But a movie doesn’t skip over these plot points as quickly as possible. At the end of Act 2 when all hope is seemingly lost for our main characters, we don’t speed by it in an attempt to get to the finale. We tend to dwell a bit for dramatic effect. Things slow down and the viewer can get a sense of just how bad things are, which itself makes their victory in Act 3 all the more sweet and satisfying.

With the right understanding of the disciplinary concepts at the heart of visual communication, people can experience your collateral in the same way. If you understand where your pivotal pieces of information are in something like a graph or even a beautiful video, you’ll know exactly where your milestones are and why they matter.

You can then use size, spatial relation, color and other techniques to emphasize and highlight not just the piece of information itself but the feeling a person is supposed to get when they see it for the first time.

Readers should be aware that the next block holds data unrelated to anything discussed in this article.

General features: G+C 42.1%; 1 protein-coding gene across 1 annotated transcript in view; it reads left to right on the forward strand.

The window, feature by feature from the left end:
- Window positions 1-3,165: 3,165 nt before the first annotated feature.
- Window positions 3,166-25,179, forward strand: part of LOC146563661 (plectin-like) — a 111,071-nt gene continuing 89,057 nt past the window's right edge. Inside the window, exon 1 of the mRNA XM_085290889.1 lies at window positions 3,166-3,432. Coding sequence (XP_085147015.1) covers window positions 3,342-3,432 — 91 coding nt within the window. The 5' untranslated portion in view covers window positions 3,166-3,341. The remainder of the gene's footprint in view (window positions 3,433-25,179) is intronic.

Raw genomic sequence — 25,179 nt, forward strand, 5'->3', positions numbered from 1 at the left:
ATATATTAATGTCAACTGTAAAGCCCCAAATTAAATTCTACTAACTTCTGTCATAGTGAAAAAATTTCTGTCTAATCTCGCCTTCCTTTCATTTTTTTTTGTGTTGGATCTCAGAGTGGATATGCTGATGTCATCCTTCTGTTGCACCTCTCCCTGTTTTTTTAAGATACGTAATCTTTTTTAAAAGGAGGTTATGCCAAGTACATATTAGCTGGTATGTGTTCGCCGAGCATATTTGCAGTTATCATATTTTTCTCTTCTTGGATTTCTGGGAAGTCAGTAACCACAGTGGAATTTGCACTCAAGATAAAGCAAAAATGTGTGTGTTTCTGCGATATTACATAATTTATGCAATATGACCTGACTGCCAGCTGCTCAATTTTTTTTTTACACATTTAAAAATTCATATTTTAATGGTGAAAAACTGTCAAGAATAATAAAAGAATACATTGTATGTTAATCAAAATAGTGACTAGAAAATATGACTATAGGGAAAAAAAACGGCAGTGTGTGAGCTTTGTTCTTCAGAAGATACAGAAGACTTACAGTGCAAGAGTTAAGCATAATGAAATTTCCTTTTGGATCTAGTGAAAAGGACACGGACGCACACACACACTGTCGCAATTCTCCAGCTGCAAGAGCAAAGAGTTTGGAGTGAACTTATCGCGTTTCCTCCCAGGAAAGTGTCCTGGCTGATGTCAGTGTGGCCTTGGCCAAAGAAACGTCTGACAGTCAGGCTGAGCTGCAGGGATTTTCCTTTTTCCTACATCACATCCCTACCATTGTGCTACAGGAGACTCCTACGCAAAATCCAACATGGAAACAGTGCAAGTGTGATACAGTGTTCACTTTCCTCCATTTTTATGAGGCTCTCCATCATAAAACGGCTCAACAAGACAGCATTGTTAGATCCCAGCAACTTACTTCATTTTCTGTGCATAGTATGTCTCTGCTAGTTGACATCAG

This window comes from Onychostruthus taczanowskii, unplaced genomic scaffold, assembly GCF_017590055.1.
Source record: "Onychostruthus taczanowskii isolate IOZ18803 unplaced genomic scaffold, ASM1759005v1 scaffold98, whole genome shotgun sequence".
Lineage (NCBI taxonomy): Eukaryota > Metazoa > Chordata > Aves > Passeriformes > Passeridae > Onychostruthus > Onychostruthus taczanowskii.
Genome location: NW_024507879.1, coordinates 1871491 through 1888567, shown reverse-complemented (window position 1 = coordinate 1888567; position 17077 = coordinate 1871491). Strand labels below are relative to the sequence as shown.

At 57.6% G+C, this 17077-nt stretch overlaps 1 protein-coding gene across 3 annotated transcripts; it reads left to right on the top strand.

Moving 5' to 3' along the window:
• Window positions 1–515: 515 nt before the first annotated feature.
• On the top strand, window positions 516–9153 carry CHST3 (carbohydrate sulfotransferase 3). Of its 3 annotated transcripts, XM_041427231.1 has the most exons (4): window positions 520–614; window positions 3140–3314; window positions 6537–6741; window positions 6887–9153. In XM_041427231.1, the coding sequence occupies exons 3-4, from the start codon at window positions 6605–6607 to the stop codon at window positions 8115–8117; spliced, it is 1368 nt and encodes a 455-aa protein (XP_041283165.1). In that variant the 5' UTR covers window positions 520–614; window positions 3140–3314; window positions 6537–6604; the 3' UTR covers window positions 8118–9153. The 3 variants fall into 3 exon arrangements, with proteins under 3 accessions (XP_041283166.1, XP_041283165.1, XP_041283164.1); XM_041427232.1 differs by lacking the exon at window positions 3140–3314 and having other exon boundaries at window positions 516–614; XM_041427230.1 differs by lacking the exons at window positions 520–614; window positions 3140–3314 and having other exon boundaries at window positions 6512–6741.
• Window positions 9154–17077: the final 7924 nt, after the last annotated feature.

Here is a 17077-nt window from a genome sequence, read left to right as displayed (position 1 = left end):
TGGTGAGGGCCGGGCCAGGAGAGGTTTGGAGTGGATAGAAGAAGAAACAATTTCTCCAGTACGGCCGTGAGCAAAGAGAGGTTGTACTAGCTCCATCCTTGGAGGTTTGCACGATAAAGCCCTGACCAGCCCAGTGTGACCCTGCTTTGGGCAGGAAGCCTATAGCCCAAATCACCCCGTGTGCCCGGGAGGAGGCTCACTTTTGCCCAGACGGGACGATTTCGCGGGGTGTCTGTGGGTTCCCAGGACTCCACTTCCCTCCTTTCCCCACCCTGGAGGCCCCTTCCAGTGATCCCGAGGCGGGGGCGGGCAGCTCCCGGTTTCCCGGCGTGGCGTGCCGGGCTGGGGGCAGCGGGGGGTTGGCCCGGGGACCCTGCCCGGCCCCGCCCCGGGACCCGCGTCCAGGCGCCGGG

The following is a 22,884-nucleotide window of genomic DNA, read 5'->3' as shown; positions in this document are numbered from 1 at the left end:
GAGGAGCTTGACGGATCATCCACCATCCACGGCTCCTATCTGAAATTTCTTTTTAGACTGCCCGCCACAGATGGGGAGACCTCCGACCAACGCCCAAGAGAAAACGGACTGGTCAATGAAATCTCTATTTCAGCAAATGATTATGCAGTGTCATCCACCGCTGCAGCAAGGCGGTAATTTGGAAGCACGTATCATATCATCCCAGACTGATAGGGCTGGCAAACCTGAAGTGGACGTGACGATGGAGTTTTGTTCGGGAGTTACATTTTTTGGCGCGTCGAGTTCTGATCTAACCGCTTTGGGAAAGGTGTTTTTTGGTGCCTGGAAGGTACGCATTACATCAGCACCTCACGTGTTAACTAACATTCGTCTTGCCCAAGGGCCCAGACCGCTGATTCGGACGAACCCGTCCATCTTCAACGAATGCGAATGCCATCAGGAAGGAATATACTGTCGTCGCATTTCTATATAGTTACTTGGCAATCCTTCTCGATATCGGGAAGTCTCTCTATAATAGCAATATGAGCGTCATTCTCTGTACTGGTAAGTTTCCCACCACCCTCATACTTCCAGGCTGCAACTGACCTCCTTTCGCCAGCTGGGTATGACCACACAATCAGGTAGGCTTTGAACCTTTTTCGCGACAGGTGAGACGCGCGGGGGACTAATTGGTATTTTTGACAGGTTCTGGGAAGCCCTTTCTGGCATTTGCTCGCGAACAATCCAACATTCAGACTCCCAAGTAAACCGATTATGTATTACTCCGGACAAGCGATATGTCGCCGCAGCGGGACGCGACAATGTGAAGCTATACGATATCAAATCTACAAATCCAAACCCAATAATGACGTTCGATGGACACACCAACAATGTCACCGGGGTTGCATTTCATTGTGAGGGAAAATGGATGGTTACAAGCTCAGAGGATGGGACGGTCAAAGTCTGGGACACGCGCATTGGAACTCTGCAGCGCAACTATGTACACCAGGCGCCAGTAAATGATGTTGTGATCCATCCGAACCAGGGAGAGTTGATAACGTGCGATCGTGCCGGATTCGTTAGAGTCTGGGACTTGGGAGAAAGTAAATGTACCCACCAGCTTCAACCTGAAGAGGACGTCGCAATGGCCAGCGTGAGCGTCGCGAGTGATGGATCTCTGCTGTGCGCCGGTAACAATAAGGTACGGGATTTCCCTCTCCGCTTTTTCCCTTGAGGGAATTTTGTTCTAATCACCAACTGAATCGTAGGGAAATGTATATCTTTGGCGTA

This, in turn, doesn’t just leave you with a visually compelling piece of marketing collateral. It lets you create a true emotional experience in the very sense of the term—something that will make your collateral both more effective initially and that will make sure that it sticks with your reader or viewer long after they’ve finished it. That type of brand engagement is something you just can’t put a price on.

PR and Marketing Cannot Stand Stagnation. Focus on Developing New Skills!

PR and Marketing Cannot Stand Stagnation. Focus on Developing New Skills!

Found your dream job? Great! But when was the last time you had the chance to learn something new? Experts say that developing own competencies is one of the best investments you can make. What skill or competence would you like to improve or learn in 2018? These guys know already: